You Should Go Check Facebook’s New Privacy Settings
Last week, Facebook introduced a way to show ads across the web to everyone, not just its own users. At the same time, it added a new privacy setting for people already on Facebook to limit how their activity on the social network shows up in ads elsewhere. It gets confusing! Here’s what’s up.
First, a note on what’s new and what’s not. Facebook, as you might have guessed, knows lots of things about people who are on Facebook based on what they like, what they click, and so on. It also, though, knows lots of things about them from what they do elsewhere on the web, thanks to various integrations with numerous sites (think, just for starters, of how often you see a “like” button online).
For the last two years, Facebook has used this information to serve up ads to Facebook users all over the web, through its Facebook Audience Network. During that time, you’ve been able to opt out of letting Facebook track your behavior across websites and apps to decide what kind of ads you see, but not whether your actions on Facebook inform the ads you see. Now you can opt out of both. And now it also serves ads to non-Facebook users. Whether you have an account doesn’t matter. Ads are based on your online activity.
That’s not to say that any of this is inherently bad; ad networks aren’t just an inescapable part of the internet, they pay for most of it. And in a post announcing Facebook’s ad network expansion, VP Andrew Bosworth argues that the company only allows higher-quality ads (no default sound, no deceptive ads, fewer accidental click-throughs, etc.) than you might otherwise be subject to. Some people may also prefer relevant ads; if they’re going to see them anyway, it may as well be for something they’re actually interested in.
Facebook tracking your activity online even though you’re not a Facebook member may rightly make you uncomfortable. Similarly, liking the Baltimore Orioles on Facebook doesn’t necessarily mean you want an Internet full of Chris Davis jersey ads. Here’s how to adjust to the latest changes.
If You’re on Facebook Already
There’s been some confusion over this, so just to clarify: While Facebook has introduced a new privacy setting, it has not overridden any previous preferences.
“If you have ever opted out of online interest-based ads, you opted out of this for all ads Facebook served, both on Facebook and off,” says Facebook spokesman Matt Steinfeld. “Nothing in our announcement on May 26 changes this. If you opted out on May 25, you’re still opted out today.”
Instead, when Facebook asks if “your Facebook ad preferences can be used to show you ads on apps and websites off of the Facebook Companies,” it’s giving you the option to turn off something that had previously been on by default, with no means of opting out. Now you can, right here.
Apologies if you already knew this (you probably at the very least suspected it) but in the course of your Facebook wanderings, the things you like or otherwise express interest in are cataloged under your “ad preferences.” You can see yours here. These are the topics Facebook thinks you care about, and in part what it bases the ads it shows you on. The Facebook Audience Network has let these preferences follow you around the web, regardless of whether you want them to.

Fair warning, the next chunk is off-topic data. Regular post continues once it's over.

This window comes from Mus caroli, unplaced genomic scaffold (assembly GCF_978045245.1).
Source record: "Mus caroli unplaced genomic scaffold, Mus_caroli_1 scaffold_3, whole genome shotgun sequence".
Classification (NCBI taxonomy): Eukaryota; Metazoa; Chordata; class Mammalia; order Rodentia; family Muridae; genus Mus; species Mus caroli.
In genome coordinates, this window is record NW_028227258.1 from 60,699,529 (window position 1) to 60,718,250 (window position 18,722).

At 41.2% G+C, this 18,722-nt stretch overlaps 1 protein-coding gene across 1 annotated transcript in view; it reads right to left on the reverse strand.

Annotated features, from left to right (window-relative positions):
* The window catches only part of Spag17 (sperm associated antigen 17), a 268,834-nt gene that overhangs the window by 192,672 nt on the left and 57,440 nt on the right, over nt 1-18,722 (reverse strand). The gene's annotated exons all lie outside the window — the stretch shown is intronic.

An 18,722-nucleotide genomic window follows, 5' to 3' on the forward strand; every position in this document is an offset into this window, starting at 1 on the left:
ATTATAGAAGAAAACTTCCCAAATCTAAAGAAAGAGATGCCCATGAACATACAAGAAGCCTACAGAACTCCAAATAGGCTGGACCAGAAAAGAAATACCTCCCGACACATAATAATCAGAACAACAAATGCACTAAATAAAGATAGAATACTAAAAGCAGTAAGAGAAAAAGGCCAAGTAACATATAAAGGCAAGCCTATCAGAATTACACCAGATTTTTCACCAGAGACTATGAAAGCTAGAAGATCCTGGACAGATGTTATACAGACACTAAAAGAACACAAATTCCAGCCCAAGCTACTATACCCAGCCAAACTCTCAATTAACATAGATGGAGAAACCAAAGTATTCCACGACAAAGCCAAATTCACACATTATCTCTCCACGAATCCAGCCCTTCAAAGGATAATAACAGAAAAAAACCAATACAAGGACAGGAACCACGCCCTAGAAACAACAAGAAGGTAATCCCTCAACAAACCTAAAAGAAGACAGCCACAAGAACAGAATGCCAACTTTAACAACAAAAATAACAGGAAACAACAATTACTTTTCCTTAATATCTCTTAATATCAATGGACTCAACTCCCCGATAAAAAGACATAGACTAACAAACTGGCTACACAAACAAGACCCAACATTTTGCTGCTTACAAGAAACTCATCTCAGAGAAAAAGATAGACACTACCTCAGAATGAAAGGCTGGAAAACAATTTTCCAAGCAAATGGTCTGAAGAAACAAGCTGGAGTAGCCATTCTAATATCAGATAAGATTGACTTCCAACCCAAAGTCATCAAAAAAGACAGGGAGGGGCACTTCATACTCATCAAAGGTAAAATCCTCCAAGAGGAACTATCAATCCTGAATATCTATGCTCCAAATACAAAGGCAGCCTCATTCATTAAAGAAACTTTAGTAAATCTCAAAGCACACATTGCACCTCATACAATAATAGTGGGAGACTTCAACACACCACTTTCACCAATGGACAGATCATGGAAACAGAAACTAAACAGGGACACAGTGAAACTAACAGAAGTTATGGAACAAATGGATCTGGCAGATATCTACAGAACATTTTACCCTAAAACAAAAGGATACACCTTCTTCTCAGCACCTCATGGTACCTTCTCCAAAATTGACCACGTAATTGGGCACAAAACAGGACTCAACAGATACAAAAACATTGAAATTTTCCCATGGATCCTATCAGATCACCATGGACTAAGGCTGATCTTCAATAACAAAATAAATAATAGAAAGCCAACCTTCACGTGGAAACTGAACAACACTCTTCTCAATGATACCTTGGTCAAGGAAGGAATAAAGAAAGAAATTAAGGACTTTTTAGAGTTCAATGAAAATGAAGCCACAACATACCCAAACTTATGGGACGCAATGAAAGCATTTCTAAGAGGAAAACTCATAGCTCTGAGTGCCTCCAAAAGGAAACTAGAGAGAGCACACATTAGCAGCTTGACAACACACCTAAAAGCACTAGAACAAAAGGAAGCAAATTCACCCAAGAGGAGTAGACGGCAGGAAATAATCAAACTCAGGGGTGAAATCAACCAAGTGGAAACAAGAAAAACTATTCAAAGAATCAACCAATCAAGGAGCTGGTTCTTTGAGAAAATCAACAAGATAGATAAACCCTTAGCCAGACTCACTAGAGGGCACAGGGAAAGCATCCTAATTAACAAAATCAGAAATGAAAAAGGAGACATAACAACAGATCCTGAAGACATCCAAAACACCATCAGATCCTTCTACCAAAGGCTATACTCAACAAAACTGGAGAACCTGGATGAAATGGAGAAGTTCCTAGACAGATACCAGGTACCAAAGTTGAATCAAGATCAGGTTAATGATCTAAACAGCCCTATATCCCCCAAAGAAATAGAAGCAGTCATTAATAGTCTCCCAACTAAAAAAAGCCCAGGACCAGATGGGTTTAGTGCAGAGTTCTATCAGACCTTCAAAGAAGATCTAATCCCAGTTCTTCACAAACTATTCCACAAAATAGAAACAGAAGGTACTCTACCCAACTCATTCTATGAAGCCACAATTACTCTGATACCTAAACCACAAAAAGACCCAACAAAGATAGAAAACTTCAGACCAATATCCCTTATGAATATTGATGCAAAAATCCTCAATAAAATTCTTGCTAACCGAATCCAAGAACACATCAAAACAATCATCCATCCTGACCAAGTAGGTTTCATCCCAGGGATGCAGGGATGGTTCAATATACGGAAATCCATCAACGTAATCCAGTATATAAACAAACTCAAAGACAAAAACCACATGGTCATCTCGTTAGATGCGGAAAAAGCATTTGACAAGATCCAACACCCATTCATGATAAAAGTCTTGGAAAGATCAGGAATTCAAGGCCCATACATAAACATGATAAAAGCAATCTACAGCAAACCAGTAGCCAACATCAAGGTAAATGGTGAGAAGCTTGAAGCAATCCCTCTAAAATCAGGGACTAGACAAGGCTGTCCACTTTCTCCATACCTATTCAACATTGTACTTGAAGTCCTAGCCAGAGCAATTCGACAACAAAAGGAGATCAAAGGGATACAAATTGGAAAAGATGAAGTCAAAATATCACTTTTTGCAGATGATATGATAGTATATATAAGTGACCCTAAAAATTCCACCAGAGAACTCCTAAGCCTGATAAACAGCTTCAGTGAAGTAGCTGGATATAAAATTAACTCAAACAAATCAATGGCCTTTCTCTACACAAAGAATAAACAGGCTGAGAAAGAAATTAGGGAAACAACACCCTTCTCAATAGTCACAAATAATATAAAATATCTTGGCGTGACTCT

You’ve been able to remove preferences one by one already. This new setting, though, lets you keep your Facebook ad preferences on Facebook, rather than spread out all around the web, with one click. Note that this doesn’t mean you won’t see ads from the Facebook Audience Network! But when you do, they won’t be based on whether you happened to “like” Hot Pockets one especially forgettable night back in college.
If You’re Not on Facebook At All
If you’re one of the few Facebook holdouts, and don’t want the empire of the Zuck tracking the sites you use and how you use them, you can take steps to prevent ad-tracking generally that Facebook will abide by.
There’s no catch-all way to avoid tracking on the desktop (well, there are ad blockers if you’d prefer the nuclear option, but those have unintended side effects, as well), but dozens of major ad networks—including Amazon, AOL, Yahoo, and Facebook—have signed on with the Digital Advertising Alliance, which lets you opt out en masse from browser-specific tracking. You’ll have to do this on each browser you use, which is a little bit annoying, but it also only takes a couple of clicks each time.
Mobile devices are a little easier to manage. On iOS, go to Settings > Privacy > Advertising > Limit Ad Tracking. On Android, go to Settings > Google > Ads > Opt out of interest-based ads. Facebook, and other (but not all) companies will no longer serve you ads based on your online activity.
Phew! We did it. You’ll still see ads online, and ads from Facebook, but at least now you’ve got a little more control over whether social media activity (or online activity of any kind) informs the kind of ads you see. If the trade-off is less relevant, more annoying ads, well, that seems worth it.
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